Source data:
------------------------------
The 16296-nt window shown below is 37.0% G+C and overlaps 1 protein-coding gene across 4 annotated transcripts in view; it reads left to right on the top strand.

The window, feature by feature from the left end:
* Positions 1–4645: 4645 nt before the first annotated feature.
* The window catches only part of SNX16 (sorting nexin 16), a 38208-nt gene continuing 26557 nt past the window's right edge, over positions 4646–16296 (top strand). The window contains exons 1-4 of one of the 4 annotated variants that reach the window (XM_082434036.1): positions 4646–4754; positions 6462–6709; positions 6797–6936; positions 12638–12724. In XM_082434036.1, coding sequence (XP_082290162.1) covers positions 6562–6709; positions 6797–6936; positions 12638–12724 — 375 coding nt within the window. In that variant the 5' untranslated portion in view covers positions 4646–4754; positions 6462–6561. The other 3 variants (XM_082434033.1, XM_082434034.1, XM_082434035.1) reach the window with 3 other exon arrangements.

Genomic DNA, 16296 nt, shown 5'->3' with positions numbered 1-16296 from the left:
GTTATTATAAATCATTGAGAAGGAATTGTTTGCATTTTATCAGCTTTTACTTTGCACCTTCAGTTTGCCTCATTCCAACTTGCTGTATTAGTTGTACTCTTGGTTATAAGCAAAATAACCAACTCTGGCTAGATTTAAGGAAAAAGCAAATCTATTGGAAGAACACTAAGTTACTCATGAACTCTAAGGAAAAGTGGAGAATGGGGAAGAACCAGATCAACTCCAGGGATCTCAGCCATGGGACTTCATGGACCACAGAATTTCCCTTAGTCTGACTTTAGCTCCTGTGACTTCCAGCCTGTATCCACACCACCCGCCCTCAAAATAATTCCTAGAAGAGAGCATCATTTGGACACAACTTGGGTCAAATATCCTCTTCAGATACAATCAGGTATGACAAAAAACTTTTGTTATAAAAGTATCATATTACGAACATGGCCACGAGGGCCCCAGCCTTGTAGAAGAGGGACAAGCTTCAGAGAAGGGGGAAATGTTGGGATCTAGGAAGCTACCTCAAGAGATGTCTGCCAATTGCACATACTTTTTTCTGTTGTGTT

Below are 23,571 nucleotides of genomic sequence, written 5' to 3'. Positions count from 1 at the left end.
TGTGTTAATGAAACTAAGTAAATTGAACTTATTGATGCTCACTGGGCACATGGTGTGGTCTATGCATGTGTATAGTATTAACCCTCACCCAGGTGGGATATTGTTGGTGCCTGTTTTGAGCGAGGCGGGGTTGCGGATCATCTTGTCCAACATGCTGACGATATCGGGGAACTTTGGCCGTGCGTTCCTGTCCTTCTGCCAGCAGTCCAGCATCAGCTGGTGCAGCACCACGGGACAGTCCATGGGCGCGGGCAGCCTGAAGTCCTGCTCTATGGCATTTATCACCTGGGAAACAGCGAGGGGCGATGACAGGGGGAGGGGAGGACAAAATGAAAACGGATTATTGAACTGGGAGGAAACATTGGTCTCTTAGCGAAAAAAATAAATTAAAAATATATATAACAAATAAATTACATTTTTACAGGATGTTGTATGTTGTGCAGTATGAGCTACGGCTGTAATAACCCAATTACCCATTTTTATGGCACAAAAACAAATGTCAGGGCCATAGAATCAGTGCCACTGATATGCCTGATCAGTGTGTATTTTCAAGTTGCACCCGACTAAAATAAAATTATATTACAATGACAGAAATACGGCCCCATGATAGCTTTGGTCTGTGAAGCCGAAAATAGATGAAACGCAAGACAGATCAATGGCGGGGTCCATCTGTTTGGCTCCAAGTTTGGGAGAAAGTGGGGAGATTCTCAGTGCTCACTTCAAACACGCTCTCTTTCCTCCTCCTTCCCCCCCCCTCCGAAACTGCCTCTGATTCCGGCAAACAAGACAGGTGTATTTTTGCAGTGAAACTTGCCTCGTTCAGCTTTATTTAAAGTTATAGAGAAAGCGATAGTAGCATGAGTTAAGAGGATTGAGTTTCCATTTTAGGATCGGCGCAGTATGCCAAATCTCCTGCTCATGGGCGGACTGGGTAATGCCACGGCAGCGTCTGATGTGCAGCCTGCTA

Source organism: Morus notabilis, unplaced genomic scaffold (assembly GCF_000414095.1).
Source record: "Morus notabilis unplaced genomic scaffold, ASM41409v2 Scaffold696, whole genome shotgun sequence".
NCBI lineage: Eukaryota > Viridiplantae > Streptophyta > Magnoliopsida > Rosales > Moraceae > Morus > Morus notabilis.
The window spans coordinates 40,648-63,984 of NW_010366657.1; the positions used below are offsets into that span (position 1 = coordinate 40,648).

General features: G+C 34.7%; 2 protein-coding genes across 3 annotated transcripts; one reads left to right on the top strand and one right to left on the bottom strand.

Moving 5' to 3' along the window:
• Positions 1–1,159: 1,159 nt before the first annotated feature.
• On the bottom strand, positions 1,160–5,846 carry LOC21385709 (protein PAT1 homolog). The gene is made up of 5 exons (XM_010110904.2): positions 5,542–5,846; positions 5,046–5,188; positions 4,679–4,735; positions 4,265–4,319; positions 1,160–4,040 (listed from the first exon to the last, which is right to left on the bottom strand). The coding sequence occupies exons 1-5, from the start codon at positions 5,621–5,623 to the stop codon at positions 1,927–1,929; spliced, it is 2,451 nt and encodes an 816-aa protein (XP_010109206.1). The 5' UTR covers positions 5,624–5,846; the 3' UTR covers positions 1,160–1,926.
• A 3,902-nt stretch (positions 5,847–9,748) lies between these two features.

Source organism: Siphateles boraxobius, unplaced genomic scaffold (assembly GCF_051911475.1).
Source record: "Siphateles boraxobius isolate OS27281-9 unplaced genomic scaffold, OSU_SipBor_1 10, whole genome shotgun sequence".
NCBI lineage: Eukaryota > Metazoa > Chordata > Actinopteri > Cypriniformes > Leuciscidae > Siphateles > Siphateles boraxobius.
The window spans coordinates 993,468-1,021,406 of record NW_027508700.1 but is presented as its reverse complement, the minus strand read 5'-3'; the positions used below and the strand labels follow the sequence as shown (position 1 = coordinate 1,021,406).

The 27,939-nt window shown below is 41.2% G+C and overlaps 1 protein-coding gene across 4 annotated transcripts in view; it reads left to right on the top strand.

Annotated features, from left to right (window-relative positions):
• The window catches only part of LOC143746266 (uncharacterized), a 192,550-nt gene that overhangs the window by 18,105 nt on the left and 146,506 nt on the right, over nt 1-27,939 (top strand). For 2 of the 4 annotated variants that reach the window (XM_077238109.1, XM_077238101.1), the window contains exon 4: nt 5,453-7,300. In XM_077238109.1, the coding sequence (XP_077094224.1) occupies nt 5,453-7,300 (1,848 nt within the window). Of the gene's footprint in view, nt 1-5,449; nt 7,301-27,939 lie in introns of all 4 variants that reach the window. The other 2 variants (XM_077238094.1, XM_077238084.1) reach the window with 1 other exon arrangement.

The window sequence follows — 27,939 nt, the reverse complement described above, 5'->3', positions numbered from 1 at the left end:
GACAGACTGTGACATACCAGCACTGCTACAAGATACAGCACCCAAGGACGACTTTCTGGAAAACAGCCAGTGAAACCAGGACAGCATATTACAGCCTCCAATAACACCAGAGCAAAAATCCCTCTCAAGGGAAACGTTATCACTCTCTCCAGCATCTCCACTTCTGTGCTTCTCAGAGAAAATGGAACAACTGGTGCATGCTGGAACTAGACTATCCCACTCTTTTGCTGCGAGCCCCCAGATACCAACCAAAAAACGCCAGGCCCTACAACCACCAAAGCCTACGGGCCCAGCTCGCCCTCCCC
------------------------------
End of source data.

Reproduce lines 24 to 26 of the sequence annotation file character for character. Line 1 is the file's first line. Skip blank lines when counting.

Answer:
• The window catches only part of LOC143746266 (uncharacterized), a 192,550-nt gene that overhangs the window by 18,105 nt on the left and 146,506 nt on the right, over nt 1-27,939 (top strand). For 2 of the 4 annotated variants that reach the window (XM_077238109.1, XM_077238101.1), the window contains exon 4: nt 5,453-7,300. In XM_077238109.1, the coding sequence (XP_077094224.1) occupies nt 5,453-7,300 (1,848 nt within the window). Of the gene's footprint in view, nt 1-5,449; nt 7,301-27,939 lie in introns of all 4 variants that reach the window. The other 2 variants (XM_077238094.1, XM_077238084.1) reach the window with 1 other exon arrangement.

The window sequence follows — 27,939 nt, the reverse complement described above, 5'->3', positions numbered from 1 at the left end:
GACAGACTGTGACATACCAGCACTGCTACAAGATACAGCACCCAAGGACGACTTTCTGGAAAACAGCCAGTGAAACCAGGACAGCATATTACAGCCTCCAATAACACCAGAGCAAAAATCCCTCTCAAGGGAAACGTTATCACTCTCTCCAGCATCTCCACTTCTGTGCTTCTCAGAGAAAATGGAACAACTGGTGCATGCTGGAACTAGACTATCCCACTCTTTTGCTGCGAGCCCCCAGATACCAACCAAAAAACGCCAGGCCCTACAACCACCAAAGCCTACGGGCCCAGCTCGCCCTCCCC